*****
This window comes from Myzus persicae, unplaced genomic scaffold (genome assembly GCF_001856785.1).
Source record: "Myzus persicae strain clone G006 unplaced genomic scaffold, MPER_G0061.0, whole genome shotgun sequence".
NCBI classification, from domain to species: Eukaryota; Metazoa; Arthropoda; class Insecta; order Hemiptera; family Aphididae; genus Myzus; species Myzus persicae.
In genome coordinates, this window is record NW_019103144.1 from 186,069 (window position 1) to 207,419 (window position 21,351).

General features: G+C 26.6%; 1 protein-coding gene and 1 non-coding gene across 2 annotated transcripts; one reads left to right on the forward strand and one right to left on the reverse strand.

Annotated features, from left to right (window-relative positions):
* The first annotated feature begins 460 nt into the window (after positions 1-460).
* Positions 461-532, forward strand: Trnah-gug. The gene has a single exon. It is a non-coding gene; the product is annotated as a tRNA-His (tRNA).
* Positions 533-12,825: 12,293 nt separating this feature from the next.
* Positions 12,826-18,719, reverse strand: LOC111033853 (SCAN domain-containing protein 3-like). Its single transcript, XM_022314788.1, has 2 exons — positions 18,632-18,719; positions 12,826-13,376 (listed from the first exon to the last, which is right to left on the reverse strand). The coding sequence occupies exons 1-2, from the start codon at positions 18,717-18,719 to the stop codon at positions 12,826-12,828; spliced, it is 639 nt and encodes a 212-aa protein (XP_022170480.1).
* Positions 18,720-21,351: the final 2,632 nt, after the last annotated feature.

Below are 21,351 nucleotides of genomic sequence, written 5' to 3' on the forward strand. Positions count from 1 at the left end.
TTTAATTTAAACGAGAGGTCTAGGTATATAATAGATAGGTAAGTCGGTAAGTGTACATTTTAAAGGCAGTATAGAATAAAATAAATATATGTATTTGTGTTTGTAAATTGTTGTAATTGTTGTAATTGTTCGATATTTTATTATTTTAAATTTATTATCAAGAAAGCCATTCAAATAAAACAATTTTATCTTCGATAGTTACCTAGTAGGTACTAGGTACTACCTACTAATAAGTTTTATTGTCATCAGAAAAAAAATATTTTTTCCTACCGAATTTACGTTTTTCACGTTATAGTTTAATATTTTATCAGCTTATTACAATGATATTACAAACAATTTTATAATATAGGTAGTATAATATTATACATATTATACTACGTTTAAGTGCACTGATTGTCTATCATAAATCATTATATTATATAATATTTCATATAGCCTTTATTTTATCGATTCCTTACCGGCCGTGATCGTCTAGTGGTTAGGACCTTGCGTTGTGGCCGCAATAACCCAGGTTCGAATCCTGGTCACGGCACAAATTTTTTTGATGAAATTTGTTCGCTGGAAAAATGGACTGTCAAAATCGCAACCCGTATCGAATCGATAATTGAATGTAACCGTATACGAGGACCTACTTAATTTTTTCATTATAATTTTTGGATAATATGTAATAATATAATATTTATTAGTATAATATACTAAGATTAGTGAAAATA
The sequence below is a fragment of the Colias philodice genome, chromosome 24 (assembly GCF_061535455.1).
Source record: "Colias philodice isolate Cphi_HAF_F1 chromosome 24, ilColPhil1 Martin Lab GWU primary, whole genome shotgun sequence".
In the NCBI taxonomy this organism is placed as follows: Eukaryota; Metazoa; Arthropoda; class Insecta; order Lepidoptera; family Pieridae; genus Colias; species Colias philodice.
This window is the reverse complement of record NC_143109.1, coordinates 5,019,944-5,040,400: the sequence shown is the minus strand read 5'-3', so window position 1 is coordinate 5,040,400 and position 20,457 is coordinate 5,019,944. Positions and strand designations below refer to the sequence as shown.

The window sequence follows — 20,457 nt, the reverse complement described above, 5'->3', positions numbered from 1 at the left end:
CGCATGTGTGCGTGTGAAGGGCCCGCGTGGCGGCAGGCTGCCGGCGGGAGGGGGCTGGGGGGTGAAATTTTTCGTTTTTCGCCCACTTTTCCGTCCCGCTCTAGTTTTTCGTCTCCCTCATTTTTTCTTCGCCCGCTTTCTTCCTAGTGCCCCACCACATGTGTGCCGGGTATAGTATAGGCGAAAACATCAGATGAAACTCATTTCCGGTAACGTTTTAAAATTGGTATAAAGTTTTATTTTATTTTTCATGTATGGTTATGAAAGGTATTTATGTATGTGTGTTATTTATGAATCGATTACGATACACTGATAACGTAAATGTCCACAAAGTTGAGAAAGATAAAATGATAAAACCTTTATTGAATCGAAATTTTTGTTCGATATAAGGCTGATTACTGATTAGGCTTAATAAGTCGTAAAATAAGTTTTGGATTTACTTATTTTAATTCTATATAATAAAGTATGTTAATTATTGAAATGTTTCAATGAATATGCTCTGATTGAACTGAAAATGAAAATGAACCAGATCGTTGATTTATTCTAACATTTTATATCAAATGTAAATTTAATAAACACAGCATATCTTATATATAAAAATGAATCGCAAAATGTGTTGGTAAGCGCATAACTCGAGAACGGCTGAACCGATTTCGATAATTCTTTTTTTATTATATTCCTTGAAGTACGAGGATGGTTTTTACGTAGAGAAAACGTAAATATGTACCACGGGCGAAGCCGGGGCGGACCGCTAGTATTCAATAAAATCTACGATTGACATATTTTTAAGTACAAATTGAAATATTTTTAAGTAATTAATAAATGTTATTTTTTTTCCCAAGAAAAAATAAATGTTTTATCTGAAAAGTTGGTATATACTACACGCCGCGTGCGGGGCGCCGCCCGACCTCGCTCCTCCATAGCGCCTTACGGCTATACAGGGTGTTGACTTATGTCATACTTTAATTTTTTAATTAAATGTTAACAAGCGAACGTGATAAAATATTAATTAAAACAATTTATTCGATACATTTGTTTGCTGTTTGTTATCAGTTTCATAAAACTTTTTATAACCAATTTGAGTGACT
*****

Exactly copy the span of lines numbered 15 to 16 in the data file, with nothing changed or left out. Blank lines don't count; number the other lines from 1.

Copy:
Source record: "Colias philodice isolate Cphi_HAF_F1 chromosome 24, ilColPhil1 Martin Lab GWU primary, whole genome shotgun sequence".
In the NCBI taxonomy this organism is placed as follows: Eukaryota; Metazoa; Arthropoda; class Insecta; order Lepidoptera; family Pieridae; genus Colias; species Colias philodice.